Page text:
Streaked horned lark

The streaked horned lark was once abundant in parts of the Northwest. Revisions to the Endangered Species Act have spurred debate about protections for this protected species and others.

An environmental group is challenging the federal government’s decision to exempt common farm activities from the prohibition against “taking” streaked horned larks.

In 2013, the U.S. Fish and Wildlife Service listed the lark as “threatened,” which would usually disallow “take” of the species by killing, harming or harassing the birds.

However, the agency enacted a special “4(d) rule” under the Endangered Species Act that exempted “normal farming and ranching activities” from the “take” prohibition in Oregon’s Willamette Valley. Those activities include planting, mowing, spraying, tilling and harvesting.

Streaked horned larks were once common in the Pacific Northwest but have disappeared from 90 percent of their range and now inhabit the Willamette Valley, islands on the Columbia River and portions of the coast and Puget Sound in Washington.

Because the species prefers flat ground with little vegetation, activities such as plowing, mowing and burning fields can actually create habitat for the birds.

However, these practices can also kill or injure streaked horned larks during their nesting and breeding season, which lasts from April until August.

Farm operations in the Willamette Valley, where the majority of the birds live, were broadly exempted from the “take” prohibition because the federal government wanted to “allow landowners to continue those activities without additional regulation.”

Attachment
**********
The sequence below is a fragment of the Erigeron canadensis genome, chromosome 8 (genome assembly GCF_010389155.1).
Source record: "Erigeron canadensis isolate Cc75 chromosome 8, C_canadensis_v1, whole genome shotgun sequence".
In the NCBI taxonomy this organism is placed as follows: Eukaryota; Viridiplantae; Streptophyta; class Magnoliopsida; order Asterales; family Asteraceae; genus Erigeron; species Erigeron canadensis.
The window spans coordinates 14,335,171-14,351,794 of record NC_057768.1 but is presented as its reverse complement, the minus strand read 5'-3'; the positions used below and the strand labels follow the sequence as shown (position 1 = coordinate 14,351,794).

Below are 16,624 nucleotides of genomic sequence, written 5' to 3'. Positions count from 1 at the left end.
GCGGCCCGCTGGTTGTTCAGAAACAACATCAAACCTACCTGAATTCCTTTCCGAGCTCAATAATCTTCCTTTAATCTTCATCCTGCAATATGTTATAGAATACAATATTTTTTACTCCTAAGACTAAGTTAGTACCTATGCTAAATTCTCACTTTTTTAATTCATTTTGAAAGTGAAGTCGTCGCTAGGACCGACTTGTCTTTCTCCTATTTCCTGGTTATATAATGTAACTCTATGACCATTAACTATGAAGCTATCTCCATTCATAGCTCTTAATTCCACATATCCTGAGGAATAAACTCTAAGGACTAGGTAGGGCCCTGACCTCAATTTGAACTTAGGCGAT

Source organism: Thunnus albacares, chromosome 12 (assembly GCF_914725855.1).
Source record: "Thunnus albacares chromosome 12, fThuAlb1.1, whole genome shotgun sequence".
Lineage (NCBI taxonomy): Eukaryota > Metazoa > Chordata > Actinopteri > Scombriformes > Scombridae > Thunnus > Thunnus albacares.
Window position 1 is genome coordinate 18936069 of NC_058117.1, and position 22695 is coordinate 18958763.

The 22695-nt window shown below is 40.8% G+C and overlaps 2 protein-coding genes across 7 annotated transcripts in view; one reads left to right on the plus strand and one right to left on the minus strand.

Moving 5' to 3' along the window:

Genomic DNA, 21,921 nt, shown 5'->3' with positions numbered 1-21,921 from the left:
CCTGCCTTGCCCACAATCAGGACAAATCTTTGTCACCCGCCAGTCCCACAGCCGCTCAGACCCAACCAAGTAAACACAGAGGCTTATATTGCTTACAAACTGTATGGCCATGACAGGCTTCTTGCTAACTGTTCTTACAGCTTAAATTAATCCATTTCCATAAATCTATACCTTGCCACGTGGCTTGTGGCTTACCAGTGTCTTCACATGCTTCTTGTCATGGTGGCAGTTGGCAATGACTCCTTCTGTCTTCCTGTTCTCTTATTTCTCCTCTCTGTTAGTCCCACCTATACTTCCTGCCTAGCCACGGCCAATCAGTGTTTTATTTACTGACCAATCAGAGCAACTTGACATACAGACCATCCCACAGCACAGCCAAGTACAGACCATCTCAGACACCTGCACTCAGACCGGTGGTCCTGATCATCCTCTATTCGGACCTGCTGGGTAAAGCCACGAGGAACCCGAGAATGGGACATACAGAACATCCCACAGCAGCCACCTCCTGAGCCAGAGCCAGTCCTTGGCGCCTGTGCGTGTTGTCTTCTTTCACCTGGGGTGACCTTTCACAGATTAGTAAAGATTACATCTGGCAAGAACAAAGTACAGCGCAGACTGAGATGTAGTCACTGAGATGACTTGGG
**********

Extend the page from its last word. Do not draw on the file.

For that reason, the Fish and Wildlife Service decided against modifying the 4(d) rule to require farmers to avoid disturbing streaked horned lark habitat during the sensitive nesting and breeding season.

“We believe that imposing a timing restriction would likely reduce the utility of the special rule for land managers, and could have the unintended side effect of causing landowners to discontinue their habitat creation activities,” the agency said.

According to the Center for Biological Diversity’s lawsuit, the government failed to explain why the exemption would help conserve the species when its population had declined while these “routine” activities were occurring.

The complaint also alleges the Fish and Wildlife Service didn’t provide evidence that without the exemption, landowners would convert their property to be unsuitable habitat for the lark.

The agency “irrationally eliminated any incentive for agricultural and other interests to take the needs of the lark into consideration” in violation of the Endangered Species Act and the Administrative Procedure Act, the lawsuit claims.

Aside from asking a federal judge to invalidate the 4(d) special rule, the environmental group has requested the species be upgraded to “endangered” status, under which such an exemption isn’t permissible.

Unless current farm practices are protected under the 4(d) rule, farmers may be more likely to switch to crops like hazelnuts or blueberries, which don’t provide habitat for the bird, said Mary Anne Cooper, public policy counsel for the Oregon Farm Bureau.

Growers can’t be forced to actively create habitat by mowing or plowing, she said.

Environmental groups are generally opposed to exemptions for agriculture under the 4(d) rule, not only for the lark but also for other species, Cooper said.

“They don’t like the tool,” she said.

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